Fig. 2 Single strut characterization.

(A and B) Schematic illustrations of how the magnetic field application direction affects the stiffening of a strut. (A) In the axial case, a magnetic field applied transverse to the strut will produce no increase in axial stiffness, regardless of field strength applied. (B) In the bending case, a magnetic field applied perpendicular to the displacement will have no effect on bending stiffness, regardless of the field strength applied. (C) Side view optical image of the hollow polymer strut before infilling with MR fluid. Inset is a scanning electron microscopy micrograph of the hollow polymer strut cross section. (D) Side view optical image after infilling with MR fluid. The strut dimensions are 1.0-mm inner diameter (ID), 1.1-mm outer diameter (OD), 50-μm wall thickness, and 5-mm length (L). (E and F) Force-displacement slope versus magnetic field strength plots. (E) Uniaxial compression showing experimental results and model calibration. Inset is a schematic illustration of the experimental setup from the side view. (F) Cantilevered bending showing experimental results and model calibration. Inset is a schematic illustration of the experimental setup from the side and cross-sectional views.

Unlike typical frame elements used to model the response of lattice materials (10), the elastic stiffness of these struts changes with the application of an external magnetic field. Our model uses the composite beam theory to represent the increase in strut stiffness as the applied magnetic field increases the Young’s and shear moduli of the MR fluid–filled core. As a first approximation, we assume a linear relation between the magnetic field and the core Young’s and shear moduli, which is consistent with the behavior of MR fluid under moderate magnetic field strengths (36, 39). We note that the MR fluid core also has some initial stiffness, because the fluid is in a sealed system and will develop hydrostatic stress under load, even without an applied field. Calibrating the model required determination of six parameters: Ebulk, Gbulk, Emin, kE, Gmin, and kG, where Ebulk is the Young’s modulus of the as-cured polymer resin, Gbulk is the shear modulus of the as-cured polymer resin, Emin is the effective Young’s modulus of the MR fluid–filled polymer strut with no applied field, Gmin is the effective shear modulus of the MR fluid–filled polymer strut with no applied field, kE is the increase in effective Young’s modulus of the MR fluid–filled polymer strut per tesla, and kG is the increase in effective shear modulus of the MR fluid–filled polymer strut per tesla. Using the effective elastic stiffness of the MR fluid and the stiffness of the polymer, the standard composite beam theory was used to derive a model of the composite strut element, where the analysis assumes the Euler-Bernoulli bending theory.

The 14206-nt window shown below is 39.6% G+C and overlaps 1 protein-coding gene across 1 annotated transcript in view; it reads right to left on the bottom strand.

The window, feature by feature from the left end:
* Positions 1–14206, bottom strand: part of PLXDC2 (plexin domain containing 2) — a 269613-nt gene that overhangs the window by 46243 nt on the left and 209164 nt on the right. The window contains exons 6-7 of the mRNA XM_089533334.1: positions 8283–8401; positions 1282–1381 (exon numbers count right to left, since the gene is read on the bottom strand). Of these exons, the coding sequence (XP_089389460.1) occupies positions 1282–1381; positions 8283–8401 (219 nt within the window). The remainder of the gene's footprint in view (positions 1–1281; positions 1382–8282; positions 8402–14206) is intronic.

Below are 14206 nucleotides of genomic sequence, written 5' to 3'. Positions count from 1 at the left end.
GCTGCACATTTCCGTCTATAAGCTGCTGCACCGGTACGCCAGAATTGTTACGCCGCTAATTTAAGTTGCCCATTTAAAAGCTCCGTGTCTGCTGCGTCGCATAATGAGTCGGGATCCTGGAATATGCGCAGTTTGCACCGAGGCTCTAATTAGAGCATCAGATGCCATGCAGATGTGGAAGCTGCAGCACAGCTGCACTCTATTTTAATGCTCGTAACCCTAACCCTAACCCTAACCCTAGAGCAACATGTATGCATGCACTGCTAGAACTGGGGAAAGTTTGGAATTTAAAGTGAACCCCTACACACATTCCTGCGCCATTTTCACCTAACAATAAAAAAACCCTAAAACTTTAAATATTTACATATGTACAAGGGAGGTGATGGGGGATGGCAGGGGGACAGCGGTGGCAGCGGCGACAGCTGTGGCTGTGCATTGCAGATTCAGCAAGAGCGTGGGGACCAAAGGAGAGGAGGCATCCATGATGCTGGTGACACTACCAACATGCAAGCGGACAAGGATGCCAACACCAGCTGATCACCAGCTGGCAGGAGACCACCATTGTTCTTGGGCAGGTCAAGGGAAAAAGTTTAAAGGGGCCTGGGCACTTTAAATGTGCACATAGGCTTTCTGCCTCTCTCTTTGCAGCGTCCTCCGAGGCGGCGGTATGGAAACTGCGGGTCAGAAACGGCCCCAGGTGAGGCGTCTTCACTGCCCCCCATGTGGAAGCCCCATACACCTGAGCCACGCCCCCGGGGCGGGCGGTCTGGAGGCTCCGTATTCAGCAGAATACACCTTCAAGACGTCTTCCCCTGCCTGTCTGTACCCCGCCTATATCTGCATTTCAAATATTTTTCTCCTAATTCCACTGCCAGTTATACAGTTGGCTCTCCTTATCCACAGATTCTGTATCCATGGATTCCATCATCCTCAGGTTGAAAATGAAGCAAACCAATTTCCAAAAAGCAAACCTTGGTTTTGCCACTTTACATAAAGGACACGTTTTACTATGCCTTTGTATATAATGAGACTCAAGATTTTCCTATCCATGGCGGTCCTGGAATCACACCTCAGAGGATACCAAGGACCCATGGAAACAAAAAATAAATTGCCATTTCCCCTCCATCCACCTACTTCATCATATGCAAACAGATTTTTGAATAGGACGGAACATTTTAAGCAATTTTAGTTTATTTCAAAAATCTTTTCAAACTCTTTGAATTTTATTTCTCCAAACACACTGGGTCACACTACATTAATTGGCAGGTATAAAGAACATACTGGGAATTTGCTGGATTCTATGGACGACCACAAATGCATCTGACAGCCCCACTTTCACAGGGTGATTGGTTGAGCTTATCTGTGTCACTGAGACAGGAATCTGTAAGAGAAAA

These experimental force-displacement slopes (dF/dd) are used in combination with the analytically obtained slope of the force-displacement curve for the composite frame under uniaxial compression (Eq. 1)Embedded Image(1)and the force-displacement relation for a linear elastic cantilever (Eq. 2)Embedded Image(2)withEmbedded Image(3)Embedded Image(4)